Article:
The first two packages of the Duterte administration’s comprehensive tax reform program (CTRP) are among the best ever crafted as these measures would help redistribute wealth among Filipinos, sharpen the competitiveness of Filipino workers and corporations, and enhance the investment narrative of the Philippines, according to a top economic expert and lawmaker from the House of Representatives.
Albay Representative Jose Ma. Clemente Salceda, a senior vice chairperson of the House appropriations committee, said the “egalitarian” characteristics of the first tax reform package are adequately demonstrated by the lower personal income tax (PIT) payments of P179.427 billion for the first seven months of 2018, or a reduction of P47.646 billion from P227.073 billion during the same period of the previous year.
The CTRP’s Package 1–the Tax Reform for Acceleration and Inclusion Act (TRAIN)–translated into hefty personal income tax (PIT) cuts for individual taxpayers, and “is among the most finely architectured tax policies ever in this country, and possibly the most egalitarian tax strategy ever that I have seen and studied as an analyst,” said Salceda, an economist and former governor of Albay.
Salceda sponsored the proposed P18.68 billion budget for next year of the Department of Finance (DOF) during last week’s plenary deliberations on House Bill No. 8169 or the proposed P3.757 trillion General Appropriations Act for 2019.
As for the second tax reform package that aims to lower the corporate income tax (CIT) and modernize fiscal incentives, Salceda said the House’s approval on the third and final reading of this measure—the Tax Reform for Attracting Better and Higher Quality Opportunities (TRABAHO) bill–makes it “one of Asia’s most attractive incentive packages” for private enterprises.
He said the TRABAHO bill approved by the House would lead to immense multiplier effects in the form of more jobs, investments and additional capital equipment
“I am pretty bullish and confident that (TRABAHO) actually will change the investment narrative of the Philippines to one beyond the inflation cycles,” said Salceda.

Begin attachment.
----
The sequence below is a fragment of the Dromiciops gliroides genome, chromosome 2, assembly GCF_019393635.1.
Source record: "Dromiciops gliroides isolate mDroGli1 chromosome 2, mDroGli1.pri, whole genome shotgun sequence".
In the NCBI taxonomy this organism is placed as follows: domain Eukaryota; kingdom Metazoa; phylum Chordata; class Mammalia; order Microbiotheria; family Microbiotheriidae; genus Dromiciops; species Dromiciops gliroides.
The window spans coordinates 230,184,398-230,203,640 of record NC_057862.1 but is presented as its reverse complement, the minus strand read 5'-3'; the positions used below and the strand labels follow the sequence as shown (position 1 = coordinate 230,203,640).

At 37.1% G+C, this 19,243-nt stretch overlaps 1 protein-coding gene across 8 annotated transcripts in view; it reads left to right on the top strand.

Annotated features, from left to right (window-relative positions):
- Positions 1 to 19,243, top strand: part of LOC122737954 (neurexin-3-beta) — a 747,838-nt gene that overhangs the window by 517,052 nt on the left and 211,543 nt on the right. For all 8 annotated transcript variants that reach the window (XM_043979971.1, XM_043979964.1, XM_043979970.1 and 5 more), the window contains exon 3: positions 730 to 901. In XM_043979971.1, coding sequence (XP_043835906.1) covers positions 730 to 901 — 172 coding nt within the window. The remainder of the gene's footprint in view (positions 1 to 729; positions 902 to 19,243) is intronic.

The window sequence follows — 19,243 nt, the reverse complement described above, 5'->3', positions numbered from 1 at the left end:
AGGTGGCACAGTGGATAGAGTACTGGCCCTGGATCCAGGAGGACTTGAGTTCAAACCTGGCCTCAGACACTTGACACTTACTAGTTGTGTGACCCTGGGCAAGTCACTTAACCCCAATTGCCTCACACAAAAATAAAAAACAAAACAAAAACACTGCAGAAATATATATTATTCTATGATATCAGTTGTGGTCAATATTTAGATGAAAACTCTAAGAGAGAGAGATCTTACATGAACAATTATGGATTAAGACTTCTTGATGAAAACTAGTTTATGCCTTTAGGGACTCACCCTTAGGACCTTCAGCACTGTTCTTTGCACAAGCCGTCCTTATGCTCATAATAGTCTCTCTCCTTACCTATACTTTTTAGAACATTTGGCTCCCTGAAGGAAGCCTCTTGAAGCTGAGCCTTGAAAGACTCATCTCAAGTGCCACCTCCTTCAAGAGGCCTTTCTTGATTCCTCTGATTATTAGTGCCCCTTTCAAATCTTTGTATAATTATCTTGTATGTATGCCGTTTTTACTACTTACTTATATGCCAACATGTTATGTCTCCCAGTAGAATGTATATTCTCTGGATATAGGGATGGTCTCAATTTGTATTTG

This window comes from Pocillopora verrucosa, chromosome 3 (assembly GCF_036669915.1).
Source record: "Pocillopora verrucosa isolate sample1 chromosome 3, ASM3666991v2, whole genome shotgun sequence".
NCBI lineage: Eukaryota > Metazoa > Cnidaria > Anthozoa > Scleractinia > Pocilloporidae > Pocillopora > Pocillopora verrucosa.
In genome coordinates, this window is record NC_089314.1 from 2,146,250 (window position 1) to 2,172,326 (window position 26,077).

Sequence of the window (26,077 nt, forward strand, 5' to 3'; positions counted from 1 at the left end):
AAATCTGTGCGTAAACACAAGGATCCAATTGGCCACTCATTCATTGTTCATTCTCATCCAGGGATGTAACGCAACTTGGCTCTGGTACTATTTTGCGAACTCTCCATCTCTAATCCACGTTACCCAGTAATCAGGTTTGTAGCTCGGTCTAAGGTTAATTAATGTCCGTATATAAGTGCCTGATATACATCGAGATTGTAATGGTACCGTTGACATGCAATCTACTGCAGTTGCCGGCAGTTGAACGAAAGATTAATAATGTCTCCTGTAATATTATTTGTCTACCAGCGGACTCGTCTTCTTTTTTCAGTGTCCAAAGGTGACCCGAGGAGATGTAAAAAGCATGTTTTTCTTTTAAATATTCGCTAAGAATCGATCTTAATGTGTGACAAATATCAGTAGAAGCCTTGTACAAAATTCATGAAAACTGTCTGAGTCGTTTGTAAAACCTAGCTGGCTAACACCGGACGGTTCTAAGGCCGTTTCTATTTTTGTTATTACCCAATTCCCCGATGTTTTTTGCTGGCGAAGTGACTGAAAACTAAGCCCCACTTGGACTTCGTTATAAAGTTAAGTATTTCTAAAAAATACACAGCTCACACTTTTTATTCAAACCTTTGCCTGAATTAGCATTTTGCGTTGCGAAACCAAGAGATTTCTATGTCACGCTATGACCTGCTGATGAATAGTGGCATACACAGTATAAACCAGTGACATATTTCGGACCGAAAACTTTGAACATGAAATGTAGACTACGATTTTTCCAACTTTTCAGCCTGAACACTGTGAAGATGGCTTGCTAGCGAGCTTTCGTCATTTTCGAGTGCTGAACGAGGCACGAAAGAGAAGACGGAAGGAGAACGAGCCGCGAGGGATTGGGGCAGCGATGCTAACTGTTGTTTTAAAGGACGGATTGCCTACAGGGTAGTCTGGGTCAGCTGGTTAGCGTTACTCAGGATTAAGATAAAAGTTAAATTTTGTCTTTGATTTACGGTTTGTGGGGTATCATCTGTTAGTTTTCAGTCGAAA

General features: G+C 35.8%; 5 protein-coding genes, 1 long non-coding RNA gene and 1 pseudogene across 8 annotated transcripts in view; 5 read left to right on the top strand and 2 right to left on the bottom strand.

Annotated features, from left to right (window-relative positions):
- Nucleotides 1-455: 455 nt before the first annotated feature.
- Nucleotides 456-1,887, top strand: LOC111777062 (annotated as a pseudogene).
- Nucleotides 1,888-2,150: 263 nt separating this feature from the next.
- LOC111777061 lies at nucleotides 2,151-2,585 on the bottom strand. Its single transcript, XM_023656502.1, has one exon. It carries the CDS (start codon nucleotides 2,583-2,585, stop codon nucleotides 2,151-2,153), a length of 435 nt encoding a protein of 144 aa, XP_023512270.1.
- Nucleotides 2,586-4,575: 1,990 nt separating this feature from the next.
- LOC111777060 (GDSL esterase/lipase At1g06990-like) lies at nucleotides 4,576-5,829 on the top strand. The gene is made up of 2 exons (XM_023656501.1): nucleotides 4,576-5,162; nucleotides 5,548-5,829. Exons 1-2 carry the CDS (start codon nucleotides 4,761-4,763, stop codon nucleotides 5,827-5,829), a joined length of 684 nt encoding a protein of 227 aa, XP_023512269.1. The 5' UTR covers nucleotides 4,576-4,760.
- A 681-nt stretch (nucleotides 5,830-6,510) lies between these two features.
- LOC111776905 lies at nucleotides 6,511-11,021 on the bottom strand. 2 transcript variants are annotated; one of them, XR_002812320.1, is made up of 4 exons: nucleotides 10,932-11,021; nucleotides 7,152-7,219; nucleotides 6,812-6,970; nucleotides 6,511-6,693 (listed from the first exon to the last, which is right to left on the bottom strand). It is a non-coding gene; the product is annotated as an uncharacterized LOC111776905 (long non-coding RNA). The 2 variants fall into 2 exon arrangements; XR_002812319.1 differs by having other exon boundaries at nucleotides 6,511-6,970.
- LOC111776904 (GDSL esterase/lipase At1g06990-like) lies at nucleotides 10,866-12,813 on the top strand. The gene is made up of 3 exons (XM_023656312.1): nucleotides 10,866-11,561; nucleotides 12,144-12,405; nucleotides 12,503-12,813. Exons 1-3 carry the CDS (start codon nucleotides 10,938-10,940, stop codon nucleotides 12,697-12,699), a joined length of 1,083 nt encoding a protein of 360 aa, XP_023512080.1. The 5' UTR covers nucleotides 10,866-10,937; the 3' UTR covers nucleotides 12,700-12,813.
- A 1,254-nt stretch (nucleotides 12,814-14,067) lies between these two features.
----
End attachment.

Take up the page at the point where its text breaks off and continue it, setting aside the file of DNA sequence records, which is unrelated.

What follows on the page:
The lawmaker said he “subscribes to the entire sequence of reforms” drawn up by the economic managers of the Duterte administration because its “overall logic essentially is to make the country—both our labor force and our corporate sector more competitive.”
He said correcting the disorganized fiscal incentives system under the TRABAHO bill would ensure that only enterprises that deserve tax incentives are granted these perks.
“Just to put numbers. In the P301 billion (in foregone revenues because of tax incentives) that were computed in 2015, out of that, almost 60 percent, to be exact 54 percent are redundant incentives. We are giving it to corporations who don’t need it and would have been here anyway even without it,” Salceda said.
Salceda said both Packages 1 and 2 were designed to lower taxes to make these on the par with the regional average.
He said the incremental revenues from the revenue-enhancing measures of Package 1 would generate more funds for the government to spend on roads, education, and health care.
“I still take it from a fiscal economist, (Dr.) Chat (Rosario) Manasan (of the Philippine Institute of Development Studies). For as long as the government spends on roads, education, health, the net fiscal incidence, wherever you got the money from, for as long as they are not egregiously obnoxious, they are net positive to the poor,” Salceda said.
Salceda raised these points when he was interpellated in succession by Minority Leader Danilo Suarez and Representatives Mark Go, Antonio Tinio, and Ariel Casilao during his sponsorship of the DOF budget.
According to Finance Secretary Carlos Dominguez III, TRAIN will provide a steady revenue stream to fulfill the Duterte administration’s goal of high and inclusive growth anchored on accelerated spending on human capital development and on an unprecedented infrastructure buildup via the $170-billion “Build, Build, Build” program.
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